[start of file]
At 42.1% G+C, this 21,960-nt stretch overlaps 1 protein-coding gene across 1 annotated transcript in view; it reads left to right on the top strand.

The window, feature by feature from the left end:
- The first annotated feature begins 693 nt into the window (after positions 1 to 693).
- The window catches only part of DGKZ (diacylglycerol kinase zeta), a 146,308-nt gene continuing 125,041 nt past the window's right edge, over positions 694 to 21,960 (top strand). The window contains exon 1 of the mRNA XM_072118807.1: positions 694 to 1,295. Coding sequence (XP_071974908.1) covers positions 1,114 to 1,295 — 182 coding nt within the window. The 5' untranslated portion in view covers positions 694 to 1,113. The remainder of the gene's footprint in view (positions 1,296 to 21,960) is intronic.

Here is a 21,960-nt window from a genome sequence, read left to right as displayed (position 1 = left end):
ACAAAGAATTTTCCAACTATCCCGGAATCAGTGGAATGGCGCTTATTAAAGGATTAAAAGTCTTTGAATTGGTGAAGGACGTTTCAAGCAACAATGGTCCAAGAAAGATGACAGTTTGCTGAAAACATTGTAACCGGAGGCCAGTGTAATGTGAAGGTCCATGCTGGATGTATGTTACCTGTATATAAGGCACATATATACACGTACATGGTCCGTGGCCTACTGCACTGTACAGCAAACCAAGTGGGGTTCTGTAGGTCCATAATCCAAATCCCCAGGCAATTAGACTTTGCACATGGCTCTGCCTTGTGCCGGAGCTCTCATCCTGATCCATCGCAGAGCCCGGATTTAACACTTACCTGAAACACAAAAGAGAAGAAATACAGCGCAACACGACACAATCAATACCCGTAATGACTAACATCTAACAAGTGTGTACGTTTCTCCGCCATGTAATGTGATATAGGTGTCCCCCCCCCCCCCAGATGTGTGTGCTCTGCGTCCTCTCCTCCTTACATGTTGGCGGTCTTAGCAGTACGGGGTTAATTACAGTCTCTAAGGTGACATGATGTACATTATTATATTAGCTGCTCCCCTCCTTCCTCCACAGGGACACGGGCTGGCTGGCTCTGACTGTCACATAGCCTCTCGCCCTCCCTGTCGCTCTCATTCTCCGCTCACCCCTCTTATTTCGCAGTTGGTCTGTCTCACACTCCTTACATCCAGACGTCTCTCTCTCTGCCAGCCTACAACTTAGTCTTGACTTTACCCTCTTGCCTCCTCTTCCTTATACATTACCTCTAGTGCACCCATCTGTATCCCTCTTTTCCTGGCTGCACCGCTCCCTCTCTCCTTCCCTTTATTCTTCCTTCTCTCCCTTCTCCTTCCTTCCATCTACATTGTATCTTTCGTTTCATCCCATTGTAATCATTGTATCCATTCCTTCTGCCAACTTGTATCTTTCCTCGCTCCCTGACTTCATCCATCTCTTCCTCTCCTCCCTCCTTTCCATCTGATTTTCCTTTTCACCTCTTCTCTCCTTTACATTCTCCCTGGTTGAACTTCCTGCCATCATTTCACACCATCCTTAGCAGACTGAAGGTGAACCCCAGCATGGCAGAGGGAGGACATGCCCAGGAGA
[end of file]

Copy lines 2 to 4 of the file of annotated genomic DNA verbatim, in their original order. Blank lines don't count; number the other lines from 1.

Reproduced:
The window, feature by feature from the left end:
- The first annotated feature begins 693 nt into the window (after positions 1 to 693).
- The window catches only part of DGKZ (diacylglycerol kinase zeta), a 146,308-nt gene continuing 125,041 nt past the window's right edge, over positions 694 to 21,960 (top strand). The window contains exon 1 of the mRNA XM_072118807.1: positions 694 to 1,295. Coding sequence (XP_071974908.1) covers positions 1,114 to 1,295 — 182 coding nt within the window. The 5' untranslated portion in view covers positions 694 to 1,113. The remainder of the gene's footprint in view (positions 1,296 to 21,960) is intronic.